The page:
We at the Law School Toolbox have talked about handwriting your lecture notes before. But in case you are pondering whether to type or handwrite this semester, here are some reasons I personally think the pen is mightier than keyboard.
You will activate your brain more.
Studies have shown that various regions of the brain are activated to a greater extent when we learn by writing words out by hand, rather than typing them. For example, experiments which have used fMRI (functional magnetic resonance imaging) tests to measure brain activity in adults during handwriting versus typed learning of an unfamiliar alphabet, indicate that Broca’s area (the part of the cerebral cortex associated with language) is much more activated in people who are learning via handwriting, as opposed to typing (where little or no activation was shown).
Why does this matter? Well, six weeks later, the cohort that learned by handwriting (and therefore experienced these higher levels of brain activity) also remembered the material they learned better than the typists.
You will retain more.
Research has shown that students who handwrite lecture notes retain concepts better than those who type them. In a study in which college students watched a recorded lecture and took notes, both the pen and laptop groups did well on recalling facts later on (e.g. “How many years ago did the Indus civilization exist?”).The hand-writers, however, scored much higher on remembering and applying concepts (e.g. “How do Japan and Sweden differ in their approaches to equality within their societies?”).
You can probably guess whether factual regurgitation or conceptual application abilities would arguably be more important in the law school context! So, why did the pen and paper cohort perform better? Because they weren’t just mindlessly transcribing everything the lecturer said.
You will be synthesizing material!
Even the quickest hand-writers probably aren’t as fast as their typing counterparts. We probably all type a lot faster than we print. That may seem like a fantastic reason to type your law school lecture notes. However, the opposite is actually true. The study above also revealed that the students whose notes contained less “verbatim overlap” with the lecture itself (i.e. less mindless transcription) performed much worse on memory tests. Why is this? Since we aren’t as speedy at handwriting, we must actively engage with the material in the moment and force ourselves to choose what is important and what to leave out. This synthesis process forces us to become more efficient and discerning when deciding what material is useful.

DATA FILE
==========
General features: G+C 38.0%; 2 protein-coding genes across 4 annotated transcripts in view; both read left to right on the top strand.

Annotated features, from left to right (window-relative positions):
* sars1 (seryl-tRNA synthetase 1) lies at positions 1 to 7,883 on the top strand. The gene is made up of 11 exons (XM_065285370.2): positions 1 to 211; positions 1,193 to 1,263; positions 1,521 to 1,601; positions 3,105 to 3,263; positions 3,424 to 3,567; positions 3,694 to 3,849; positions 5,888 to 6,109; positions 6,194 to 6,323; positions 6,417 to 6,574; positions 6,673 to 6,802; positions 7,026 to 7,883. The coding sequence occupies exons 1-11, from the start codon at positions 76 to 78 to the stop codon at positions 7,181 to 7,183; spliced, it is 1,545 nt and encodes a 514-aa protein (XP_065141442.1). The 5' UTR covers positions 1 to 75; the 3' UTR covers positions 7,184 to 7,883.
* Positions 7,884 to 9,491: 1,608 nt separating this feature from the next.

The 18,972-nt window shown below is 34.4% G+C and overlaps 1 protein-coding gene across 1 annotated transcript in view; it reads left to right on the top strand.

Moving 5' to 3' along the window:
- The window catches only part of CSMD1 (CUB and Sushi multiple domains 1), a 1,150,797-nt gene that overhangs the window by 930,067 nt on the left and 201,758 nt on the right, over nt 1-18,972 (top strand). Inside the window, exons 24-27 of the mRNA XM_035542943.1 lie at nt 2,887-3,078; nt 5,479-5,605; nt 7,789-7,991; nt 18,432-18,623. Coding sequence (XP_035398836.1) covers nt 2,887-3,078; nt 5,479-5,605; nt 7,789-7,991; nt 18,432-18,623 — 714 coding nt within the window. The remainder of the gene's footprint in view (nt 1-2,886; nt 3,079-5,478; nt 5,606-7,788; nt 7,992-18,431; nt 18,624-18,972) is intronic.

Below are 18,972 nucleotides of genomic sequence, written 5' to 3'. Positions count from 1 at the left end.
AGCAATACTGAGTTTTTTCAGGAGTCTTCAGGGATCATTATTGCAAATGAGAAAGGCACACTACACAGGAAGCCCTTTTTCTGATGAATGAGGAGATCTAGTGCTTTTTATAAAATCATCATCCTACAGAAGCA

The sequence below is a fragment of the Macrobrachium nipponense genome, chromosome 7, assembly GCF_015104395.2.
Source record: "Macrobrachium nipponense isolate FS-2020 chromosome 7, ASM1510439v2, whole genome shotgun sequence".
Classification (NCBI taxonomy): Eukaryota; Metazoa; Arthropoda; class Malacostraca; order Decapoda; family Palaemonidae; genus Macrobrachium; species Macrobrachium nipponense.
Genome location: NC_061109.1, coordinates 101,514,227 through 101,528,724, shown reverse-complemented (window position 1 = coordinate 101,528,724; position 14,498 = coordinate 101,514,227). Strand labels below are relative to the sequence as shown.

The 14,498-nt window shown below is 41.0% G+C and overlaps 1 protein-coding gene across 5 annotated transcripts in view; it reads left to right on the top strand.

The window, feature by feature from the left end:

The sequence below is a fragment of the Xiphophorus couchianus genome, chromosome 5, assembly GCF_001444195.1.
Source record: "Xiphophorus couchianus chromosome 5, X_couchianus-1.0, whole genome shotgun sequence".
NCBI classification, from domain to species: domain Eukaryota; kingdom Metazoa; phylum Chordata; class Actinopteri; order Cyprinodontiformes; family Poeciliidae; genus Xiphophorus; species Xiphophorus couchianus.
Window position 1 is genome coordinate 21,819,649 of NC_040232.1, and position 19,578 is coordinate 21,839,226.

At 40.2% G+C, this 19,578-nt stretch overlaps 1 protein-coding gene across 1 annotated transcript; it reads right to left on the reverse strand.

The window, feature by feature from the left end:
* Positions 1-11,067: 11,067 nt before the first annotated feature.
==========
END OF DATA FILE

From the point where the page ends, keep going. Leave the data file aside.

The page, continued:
Could you probably accomplish the same goal with a laptop by just typing more streamlined bullet points rather than mindlessly transcribing? Probably. But the impulse is a lot harder to fight when typing! In fact, the researchers in the above study tested just that and found that the urge to transcribe when typing is a very difficult one to fight.
You can avoid the dreaded copy + paste.
I always tell my students to avoid copying and pasting from one area of their work into another. For example, if you’re transferring information from notes on a case you read into your study outline or brief, don’t just scoop up the entire paragraph and plop it onto a new page. This process circumvents the synthesis that we discussed above. Instead, assess the information, decide what details are significant, and what extraneous material you can leave behind. Think of all of all of the cases, briefs, notes, supplements and lectures positioned at the top of an inverted funnel.
Over the course of the semester, it will be your to filter all that material down into a useable universe of rules and attack plans that you can apply on your final exams. Even small, intermittent opportunities for added levels of synthesis can go a long way toward that objective.
Check out the next post in this series to learn more reasons to handwrite law school class notes.
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And check out these helpful posts:
- Is Handwriting Notes a Good Thing or a Bad Thing?
- 5 Things to Include in Your Law School Class Notes
- Evidence-Backed Law School Study Tips
- More Evidence-Backed Law School Study Tips
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